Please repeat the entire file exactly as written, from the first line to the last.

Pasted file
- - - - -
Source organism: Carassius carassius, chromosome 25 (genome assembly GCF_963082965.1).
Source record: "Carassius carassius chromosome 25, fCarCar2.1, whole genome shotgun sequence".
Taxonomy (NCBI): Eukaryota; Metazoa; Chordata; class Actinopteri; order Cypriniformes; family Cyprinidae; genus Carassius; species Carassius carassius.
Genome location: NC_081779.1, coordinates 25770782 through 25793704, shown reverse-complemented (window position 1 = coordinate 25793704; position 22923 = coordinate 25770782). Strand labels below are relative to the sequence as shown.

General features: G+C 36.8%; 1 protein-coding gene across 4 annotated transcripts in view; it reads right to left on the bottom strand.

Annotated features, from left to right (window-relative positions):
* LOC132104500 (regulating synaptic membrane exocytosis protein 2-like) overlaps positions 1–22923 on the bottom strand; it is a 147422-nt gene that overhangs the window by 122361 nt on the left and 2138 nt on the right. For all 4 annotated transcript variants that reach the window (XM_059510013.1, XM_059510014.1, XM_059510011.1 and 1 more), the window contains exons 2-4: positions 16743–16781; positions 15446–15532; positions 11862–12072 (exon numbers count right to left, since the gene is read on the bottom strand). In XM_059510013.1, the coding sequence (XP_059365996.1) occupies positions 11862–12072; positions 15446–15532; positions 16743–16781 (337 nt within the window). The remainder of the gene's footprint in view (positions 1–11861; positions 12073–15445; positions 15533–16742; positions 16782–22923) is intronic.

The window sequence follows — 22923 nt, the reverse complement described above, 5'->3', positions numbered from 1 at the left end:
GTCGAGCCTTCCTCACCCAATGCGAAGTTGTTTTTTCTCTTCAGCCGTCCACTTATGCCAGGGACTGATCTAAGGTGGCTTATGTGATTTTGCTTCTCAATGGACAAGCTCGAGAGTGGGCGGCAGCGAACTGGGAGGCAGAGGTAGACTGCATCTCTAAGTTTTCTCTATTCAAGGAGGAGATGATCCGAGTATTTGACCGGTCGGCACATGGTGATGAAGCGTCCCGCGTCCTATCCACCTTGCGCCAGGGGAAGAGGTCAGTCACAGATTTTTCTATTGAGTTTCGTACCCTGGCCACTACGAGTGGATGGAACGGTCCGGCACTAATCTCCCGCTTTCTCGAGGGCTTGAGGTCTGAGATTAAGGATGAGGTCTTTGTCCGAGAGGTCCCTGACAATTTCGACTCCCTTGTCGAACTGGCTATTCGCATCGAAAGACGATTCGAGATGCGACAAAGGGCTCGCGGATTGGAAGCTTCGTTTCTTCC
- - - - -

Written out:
Source organism: Carassius carassius, chromosome 25 (genome assembly GCF_963082965.1).
Source record: "Carassius carassius chromosome 25, fCarCar2.1, whole genome shotgun sequence".
Taxonomy (NCBI): Eukaryota; Metazoa; Chordata; class Actinopteri; order Cypriniformes; family Cyprinidae; genus Carassius; species Carassius carassius.
Genome location: NC_081779.1, coordinates 25770782 through 25793704, shown reverse-complemented (window position 1 = coordinate 25793704; position 22923 = coordinate 25770782). Strand labels below are relative to the sequence as shown.

General features: G+C 36.8%; 1 protein-coding gene across 4 annotated transcripts in view; it reads right to left on the bottom strand.

Annotated features, from left to right (window-relative positions):
* LOC132104500 (regulating synaptic membrane exocytosis protein 2-like) overlaps positions 1–22923 on the bottom strand; it is a 147422-nt gene that overhangs the window by 122361 nt on the left and 2138 nt on the right. For all 4 annotated transcript variants that reach the window (XM_059510013.1, XM_059510014.1, XM_059510011.1 and 1 more), the window contains exons 2-4: positions 16743–16781; positions 15446–15532; positions 11862–12072 (exon numbers count right to left, since the gene is read on the bottom strand). In XM_059510013.1, the coding sequence (XP_059365996.1) occupies positions 11862–12072; positions 15446–15532; positions 16743–16781 (337 nt within the window). The remainder of the gene's footprint in view (positions 1–11861; positions 12073–15445; positions 15533–16742; positions 16782–22923) is intronic.

The window sequence follows — 22923 nt, the reverse complement described above, 5'->3', positions numbered from 1 at the left end:
GTCGAGCCTTCCTCACCCAATGCGAAGTTGTTTTTTCTCTTCAGCCGTCCACTTATGCCAGGGACTGATCTAAGGTGGCTTATGTGATTTTGCTTCTCAATGGACAAGCTCGAGAGTGGGCGGCAGCGAACTGGGAGGCAGAGGTAGACTGCATCTCTAAGTTTTCTCTATTCAAGGAGGAGATGATCCGAGTATTTGACCGGTCGGCACATGGTGATGAAGCGTCCCGCGTCCTATCCACCTTGCGCCAGGGGAAGAGGTCAGTCACAGATTTTTCTATTGAGTTTCGTACCCTGGCCACTACGAGTGGATGGAACGGTCCGGCACTAATCTCCCGCTTTCTCGAGGGCTTGAGGTCTGAGATTAAGGATGAGGTCTTTGTCCGAGAGGTCCCTGACAATTTCGACTCCCTTGTCGAACTGGCTATTCGCATCGAAAGACGATTCGAGATGCGACAAAGGGCTCGCGGATTGGAAGCTTCGTTTCTTCC